I’ll take attendees through the waves of supermarket emergence. First, the early 90’s take-off: East Asia (outside Japan and China), South America, South Africa, and Central Europe. Modern retail’s share of total food sales grew from 5 to 10 percent to 50 to 60 percent by the late 90’s. The second wave in the mid-late 90’s: Southeast Asia (outside Vietnam), Central America, and Mexico. Modern retail’s share reached 20 to 50 percent by the late 90’s. The third wave in the late 90’s and 2000’s: mainly China, Vietnam, India and Russia. Modern retail share was 5 to 20 percent by the end of 2000’s.
And in Africa (outside South Africa), modern retailing is only beginning (mainly in eastern and southern Africa).
Q: So is retail competition within developing countries heating up?
A: We see the first-wave countries, just as in developed countries experiencing the channel-blurring phenomenon with ways to buy food increasing with smaller formats. European food retailer investment in developing markets has slowed as companies like Tesco retrench to deal with increased competition in home markets.
At the same time, homegrown chains in developing countries are evolving more rapidly. It won’t just be the top Western chains dominating the market any more.
I will show retail data that really highlights a new era of how modern retail is structured internationally. The global combined share of modern food retail markets held by the top 30 grocery retailers, which are basically Western Europe, Wal-Mart, and Japanese, has already declined. Not because modern retail has declined, but because modern retail is really growing. It’s just that Western European firms no longer are as competitive as they used to be internationally. You’ve heard people say they were the only game in town, and now they’re not.
This is an exaggeration. I’ve been in many of these countries 20 years ago, where local chains were in existence without Foreign Direct Investments. Yes, there’s been a huge wave of investments into the developing world, but the role going forward won’t be as dominant as it was in the past.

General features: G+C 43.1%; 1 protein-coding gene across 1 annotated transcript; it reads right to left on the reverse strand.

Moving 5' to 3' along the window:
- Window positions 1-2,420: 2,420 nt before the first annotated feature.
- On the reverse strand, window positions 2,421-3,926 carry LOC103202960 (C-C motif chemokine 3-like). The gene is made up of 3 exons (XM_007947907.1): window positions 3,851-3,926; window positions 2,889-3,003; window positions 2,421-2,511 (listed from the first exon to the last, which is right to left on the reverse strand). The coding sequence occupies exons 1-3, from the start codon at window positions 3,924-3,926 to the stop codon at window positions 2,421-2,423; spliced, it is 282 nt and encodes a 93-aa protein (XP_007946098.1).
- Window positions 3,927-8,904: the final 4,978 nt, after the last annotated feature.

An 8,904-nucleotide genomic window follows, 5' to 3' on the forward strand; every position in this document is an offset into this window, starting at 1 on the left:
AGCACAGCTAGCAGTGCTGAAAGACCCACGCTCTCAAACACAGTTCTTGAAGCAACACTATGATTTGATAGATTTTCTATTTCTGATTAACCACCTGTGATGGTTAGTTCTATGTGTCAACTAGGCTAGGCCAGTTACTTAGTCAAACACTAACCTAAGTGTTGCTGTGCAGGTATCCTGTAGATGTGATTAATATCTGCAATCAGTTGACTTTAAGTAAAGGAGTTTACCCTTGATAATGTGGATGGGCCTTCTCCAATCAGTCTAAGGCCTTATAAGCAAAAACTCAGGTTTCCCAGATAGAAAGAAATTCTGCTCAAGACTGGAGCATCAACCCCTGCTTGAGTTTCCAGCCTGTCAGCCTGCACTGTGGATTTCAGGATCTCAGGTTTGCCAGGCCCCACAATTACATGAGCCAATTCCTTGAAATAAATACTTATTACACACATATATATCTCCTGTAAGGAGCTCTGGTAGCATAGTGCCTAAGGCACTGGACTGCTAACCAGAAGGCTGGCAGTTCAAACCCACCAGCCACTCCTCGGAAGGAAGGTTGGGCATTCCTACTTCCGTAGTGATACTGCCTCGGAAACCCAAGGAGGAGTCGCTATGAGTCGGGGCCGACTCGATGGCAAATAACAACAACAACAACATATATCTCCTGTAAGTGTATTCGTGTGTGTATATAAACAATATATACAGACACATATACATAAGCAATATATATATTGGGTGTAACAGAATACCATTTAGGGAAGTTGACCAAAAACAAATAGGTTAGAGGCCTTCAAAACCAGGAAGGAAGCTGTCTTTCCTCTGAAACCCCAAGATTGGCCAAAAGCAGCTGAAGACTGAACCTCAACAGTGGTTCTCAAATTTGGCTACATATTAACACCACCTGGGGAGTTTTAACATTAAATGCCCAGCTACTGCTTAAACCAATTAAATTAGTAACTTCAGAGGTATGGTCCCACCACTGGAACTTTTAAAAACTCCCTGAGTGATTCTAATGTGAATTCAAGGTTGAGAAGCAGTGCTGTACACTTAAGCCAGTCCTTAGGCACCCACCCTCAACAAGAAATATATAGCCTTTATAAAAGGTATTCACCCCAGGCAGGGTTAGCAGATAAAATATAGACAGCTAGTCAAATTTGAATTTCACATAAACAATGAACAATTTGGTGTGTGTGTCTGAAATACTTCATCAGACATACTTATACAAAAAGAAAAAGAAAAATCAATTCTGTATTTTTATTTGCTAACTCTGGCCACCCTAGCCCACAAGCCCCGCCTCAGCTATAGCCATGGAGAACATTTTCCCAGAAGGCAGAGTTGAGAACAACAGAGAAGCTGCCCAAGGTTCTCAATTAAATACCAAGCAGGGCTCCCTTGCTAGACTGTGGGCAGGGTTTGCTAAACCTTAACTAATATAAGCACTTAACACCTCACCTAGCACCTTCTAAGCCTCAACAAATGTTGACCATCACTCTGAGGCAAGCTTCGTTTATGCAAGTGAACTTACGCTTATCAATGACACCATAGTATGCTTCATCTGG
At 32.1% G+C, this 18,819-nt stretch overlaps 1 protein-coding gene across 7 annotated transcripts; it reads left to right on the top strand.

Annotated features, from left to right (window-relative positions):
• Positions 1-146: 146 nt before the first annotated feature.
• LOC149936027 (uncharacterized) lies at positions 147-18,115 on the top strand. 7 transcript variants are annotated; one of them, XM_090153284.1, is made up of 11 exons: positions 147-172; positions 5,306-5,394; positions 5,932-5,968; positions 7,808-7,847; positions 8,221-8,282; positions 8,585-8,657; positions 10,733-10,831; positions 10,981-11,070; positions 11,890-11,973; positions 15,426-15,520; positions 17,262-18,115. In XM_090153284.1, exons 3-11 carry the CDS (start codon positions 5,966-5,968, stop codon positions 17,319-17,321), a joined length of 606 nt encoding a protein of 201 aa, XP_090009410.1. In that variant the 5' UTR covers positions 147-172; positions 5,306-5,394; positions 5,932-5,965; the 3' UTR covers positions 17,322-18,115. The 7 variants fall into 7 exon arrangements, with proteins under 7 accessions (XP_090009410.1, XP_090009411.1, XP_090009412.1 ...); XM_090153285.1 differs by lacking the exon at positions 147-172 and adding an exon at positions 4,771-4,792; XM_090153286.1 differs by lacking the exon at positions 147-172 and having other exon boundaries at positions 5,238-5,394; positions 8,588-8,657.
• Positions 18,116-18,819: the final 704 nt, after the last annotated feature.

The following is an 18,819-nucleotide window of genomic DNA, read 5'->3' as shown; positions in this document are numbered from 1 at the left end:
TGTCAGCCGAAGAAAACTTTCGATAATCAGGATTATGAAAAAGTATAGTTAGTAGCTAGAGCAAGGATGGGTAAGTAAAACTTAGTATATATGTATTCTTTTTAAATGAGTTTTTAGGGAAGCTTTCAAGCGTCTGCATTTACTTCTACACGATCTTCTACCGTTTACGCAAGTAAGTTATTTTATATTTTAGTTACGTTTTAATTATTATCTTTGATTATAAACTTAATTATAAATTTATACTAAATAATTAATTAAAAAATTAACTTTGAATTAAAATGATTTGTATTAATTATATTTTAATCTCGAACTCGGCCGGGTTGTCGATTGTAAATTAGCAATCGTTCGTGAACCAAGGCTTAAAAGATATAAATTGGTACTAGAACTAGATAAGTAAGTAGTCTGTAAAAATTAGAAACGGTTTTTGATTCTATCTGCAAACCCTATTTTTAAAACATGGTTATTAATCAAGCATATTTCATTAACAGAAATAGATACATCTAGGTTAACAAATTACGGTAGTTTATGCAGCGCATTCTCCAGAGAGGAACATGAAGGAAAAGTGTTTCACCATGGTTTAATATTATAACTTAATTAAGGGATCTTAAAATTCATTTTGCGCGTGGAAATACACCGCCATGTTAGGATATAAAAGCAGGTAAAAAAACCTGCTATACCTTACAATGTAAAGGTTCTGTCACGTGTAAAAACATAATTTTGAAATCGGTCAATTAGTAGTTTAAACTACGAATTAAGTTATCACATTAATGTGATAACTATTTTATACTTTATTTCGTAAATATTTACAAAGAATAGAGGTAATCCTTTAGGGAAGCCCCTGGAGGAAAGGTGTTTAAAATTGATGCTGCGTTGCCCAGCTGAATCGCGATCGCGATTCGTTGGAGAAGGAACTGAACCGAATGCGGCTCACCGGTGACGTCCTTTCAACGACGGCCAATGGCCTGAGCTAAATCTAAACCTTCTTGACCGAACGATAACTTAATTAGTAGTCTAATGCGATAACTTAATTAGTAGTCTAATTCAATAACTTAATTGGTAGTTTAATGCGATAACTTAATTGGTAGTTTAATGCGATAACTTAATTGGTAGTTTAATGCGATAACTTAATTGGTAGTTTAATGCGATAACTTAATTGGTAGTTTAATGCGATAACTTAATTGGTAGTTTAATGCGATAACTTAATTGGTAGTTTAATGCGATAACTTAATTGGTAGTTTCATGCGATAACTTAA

I waffle on this, because the thing I have to be careful about… I’m not saying these Western retailers won’t be important. However, the big five to 10 guys’ market share won’t be as dominant. It doesn’t mean they won’t be big.
Q: So which retailers are best positioned going forward?
A: Comparing the top three global retailers in 2004 and projecting to 2019, Wal-Mart will continue to be the biggest player, but Amazon will be moving into second positon knocking Carrefour out of the Number 2 spot, and Tesco out of Number 3. E-commerce and people purchasing more food on line is a big deal. So I will include some of that data in my presentation.
We have these key forces driving change: urbanization, aging population, smaller household size, and people are just not as willing to spend as much time shopping. Then e-commerce is eroding the strength of the big box stores. Now retail has gone beyond store online, mobile and tablet.
Consumers are becoming channel agnostic; people are looking for single experiences in shopping. When I started at UC Davis, we looked at the UK market, and it had the highest retail net margins in the world. They were really profitable. The top retailers didn’t have the competition they have today. So this is very relevant to this London conference for sure.
These retailers are forced to change and diversify their stores. Many are changing formats. Some big box stores are adding hard discount sections within their stores to compete with chains like Aldi. Some are putting in convenience sections. Some are opening smaller neighborhood stores.
This really has to happen to reach consumers, but is adding complexities in operations. That’s leading in part to the reevaluation of expansion and global strategies. This gives more opportunity to local, regional-based chains in these countries, some of which have been bought by European chains and then sold off because they couldn’t manage them effectively.
Q: What does this mean for the supplier side?
A: The structure of the supply chain is changing. If you’re a grower/exporter, you need to be paying attention to this.
I have a chart of the global top 10 food retailers in sales, comparing sales of these stores in 2014 versus projections in 2019. What you can see is Amazon in 2014 is Number 10, and in 2019 is expected to be the Number 2 global food retailer, while Wal-Mart stays at Number 1.
Q: This is for food in general. What about in fresh produce?
A: For the produce industry, the sales rankings would change, but still, Amazon is projected to be much more of a factor in produce. I’m sure Amazon wouldn’t be anywhere near the top 10 players for produce, but the important point is the landscape is changing.